Geordie Brookman’s adaptation of Chekhov’s play, The Seagull, the first play of its type to focus on how events affect the characters rather than the events themselves, draws many mixed reactions. Set in the 1950s it depicts the lives of a group of bored, rich socialites and their workers, with most being unhappy with their ‘mundane’ life. The story is very slow paced with the focus being on the tangled relationships between the characters. The position most characters are in towards the end of the play stays unchanged from the beginning, leading some characters to take drastic measures causing them to lose everything. This production explores many relevant themes and issues such as suicide, depression, insanity and unrequited love by using effective techniques in set design, music, lighting, costume and characterization to create a play with realistic characters and a plot that transcends generations.
A major decision in the set design was the use of a traverse stage, which is a theatrical stage in which the audience is on two sides of the stage, facing towards each other. This meant that rather than performing to the audience the actors were performing to each other. The design of the stage also made for easy exits and entrances for the actors, as well as incorporating a visible off stage area, showing a dining table and piano. Minimal props were used during the production therefore focusing more on the actors and the emotions portrayed which carries with the theme of Chekhov’s original play.
Brookman along with Cobham and Cregan were able to use lighting and music throughout the play to intensify scenes as well as separate the changing of acts. Throughout the changing of acts the lights were dimmed with the characters singing while they prepared the set for the next act. The music during these changes was often happy with the lyrics being sad and dreary. A main use of lighting was a panel of lights with a filter track going around them to show the moving of day to night, with different shades of filters showing the transition. Another use of lighting was the spotlight used on one of the characters Konstantin (Xavier Samulas), a struggling writer, after he shot a seagull to give to his love, Nina (Lucy Frey). This was used to emphasize the scene, which symbolizes many events that unfold later in the play.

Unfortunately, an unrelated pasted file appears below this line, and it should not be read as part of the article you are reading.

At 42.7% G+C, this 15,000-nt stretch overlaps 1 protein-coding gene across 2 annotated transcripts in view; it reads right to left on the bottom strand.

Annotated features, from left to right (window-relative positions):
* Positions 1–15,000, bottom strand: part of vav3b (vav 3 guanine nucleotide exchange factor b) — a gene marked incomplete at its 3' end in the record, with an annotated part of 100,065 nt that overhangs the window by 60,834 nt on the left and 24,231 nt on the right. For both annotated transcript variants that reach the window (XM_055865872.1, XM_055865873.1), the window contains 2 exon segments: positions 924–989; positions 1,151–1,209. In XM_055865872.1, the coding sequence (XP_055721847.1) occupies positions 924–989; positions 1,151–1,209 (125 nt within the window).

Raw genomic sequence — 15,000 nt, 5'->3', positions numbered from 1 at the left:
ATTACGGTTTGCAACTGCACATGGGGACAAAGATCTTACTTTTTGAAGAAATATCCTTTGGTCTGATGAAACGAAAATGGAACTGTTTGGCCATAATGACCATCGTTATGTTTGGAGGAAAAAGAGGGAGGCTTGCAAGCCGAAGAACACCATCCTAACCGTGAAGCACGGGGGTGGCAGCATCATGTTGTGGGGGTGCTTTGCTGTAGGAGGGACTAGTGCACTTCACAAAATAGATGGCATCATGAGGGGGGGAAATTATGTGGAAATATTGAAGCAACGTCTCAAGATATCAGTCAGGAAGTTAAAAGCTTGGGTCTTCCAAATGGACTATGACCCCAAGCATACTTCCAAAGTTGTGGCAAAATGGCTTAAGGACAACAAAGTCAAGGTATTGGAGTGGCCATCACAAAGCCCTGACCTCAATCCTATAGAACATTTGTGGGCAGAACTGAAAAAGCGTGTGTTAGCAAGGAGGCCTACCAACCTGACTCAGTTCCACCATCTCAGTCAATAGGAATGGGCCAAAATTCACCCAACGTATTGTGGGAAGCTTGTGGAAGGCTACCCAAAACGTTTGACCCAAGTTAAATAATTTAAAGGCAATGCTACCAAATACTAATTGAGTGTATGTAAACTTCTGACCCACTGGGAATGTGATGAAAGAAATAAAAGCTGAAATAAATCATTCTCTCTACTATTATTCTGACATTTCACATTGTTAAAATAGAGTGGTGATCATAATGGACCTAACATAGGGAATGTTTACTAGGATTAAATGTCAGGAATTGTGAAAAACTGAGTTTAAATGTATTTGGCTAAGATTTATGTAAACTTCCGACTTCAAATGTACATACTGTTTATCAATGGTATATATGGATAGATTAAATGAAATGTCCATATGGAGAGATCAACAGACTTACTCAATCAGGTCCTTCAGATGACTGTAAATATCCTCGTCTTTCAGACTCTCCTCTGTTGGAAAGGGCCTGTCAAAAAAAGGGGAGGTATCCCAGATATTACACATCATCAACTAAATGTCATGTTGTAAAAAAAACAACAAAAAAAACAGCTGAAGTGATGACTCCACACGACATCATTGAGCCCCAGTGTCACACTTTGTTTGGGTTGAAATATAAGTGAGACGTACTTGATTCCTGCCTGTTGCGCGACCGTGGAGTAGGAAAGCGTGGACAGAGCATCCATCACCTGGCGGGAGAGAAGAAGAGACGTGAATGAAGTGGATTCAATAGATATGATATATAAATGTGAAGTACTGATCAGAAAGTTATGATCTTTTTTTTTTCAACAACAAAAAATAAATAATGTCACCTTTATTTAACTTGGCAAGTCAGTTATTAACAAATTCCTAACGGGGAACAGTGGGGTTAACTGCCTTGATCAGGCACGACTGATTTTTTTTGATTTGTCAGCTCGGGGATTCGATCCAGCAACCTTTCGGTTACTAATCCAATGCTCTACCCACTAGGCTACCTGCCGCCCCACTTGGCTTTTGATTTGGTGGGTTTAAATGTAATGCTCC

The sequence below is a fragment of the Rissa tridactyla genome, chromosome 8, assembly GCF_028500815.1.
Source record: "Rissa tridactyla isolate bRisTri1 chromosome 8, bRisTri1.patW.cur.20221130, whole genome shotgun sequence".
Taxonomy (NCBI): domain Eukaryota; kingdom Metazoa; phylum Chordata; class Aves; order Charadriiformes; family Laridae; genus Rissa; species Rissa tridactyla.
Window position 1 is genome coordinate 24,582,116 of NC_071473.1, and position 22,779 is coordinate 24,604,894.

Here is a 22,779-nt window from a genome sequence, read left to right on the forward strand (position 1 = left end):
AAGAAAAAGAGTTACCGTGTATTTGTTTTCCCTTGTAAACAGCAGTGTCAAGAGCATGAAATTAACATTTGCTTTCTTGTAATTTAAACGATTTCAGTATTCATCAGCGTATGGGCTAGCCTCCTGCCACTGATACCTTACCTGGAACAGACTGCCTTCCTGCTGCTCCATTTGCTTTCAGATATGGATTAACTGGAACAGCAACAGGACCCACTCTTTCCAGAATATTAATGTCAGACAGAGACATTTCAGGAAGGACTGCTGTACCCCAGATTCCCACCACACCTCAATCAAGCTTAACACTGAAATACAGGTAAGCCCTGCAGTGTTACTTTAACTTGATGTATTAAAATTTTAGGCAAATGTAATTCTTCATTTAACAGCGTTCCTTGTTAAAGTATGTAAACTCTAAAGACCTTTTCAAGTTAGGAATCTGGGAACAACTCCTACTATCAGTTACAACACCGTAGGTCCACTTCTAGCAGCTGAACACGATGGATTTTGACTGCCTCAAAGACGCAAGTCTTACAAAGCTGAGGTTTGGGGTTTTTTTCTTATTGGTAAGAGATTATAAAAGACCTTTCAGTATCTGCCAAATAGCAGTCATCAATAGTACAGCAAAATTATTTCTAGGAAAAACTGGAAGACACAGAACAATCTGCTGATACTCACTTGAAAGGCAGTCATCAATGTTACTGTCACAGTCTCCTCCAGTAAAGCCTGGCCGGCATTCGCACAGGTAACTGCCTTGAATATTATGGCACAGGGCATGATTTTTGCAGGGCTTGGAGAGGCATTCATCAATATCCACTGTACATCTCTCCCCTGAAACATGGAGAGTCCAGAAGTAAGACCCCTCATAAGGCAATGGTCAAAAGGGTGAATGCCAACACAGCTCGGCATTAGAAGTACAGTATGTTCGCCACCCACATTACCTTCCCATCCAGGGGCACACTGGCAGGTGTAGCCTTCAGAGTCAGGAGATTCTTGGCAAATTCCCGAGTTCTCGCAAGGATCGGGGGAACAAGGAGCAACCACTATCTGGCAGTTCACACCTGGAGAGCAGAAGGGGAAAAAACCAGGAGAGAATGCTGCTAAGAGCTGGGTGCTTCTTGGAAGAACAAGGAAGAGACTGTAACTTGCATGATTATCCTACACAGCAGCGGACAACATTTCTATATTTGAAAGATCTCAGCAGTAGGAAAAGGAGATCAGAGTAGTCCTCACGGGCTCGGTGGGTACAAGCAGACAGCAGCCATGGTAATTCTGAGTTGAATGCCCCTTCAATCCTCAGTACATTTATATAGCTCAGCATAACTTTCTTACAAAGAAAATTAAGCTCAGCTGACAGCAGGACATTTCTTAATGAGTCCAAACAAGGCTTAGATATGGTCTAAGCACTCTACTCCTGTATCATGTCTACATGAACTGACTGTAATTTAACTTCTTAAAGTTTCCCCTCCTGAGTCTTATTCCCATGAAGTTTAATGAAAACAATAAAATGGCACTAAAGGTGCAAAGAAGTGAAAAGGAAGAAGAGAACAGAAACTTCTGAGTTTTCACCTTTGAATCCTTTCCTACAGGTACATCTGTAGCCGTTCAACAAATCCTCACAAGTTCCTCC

The costumes designed by Paterson, were effective in reflecting the characters position and emotion at the time, as well as adhering to the 1950’s era. Most outfits towards the beginning of the play, during summer, were initially bright and colourful however towards the end of the play, during winter, the outfits were bleak, bland and dull. Each character also had a different style to them. For example, Masha (Matilda Bailey), the daughter of the estate manager, is always wearing black to signify that she is depressed and hates her...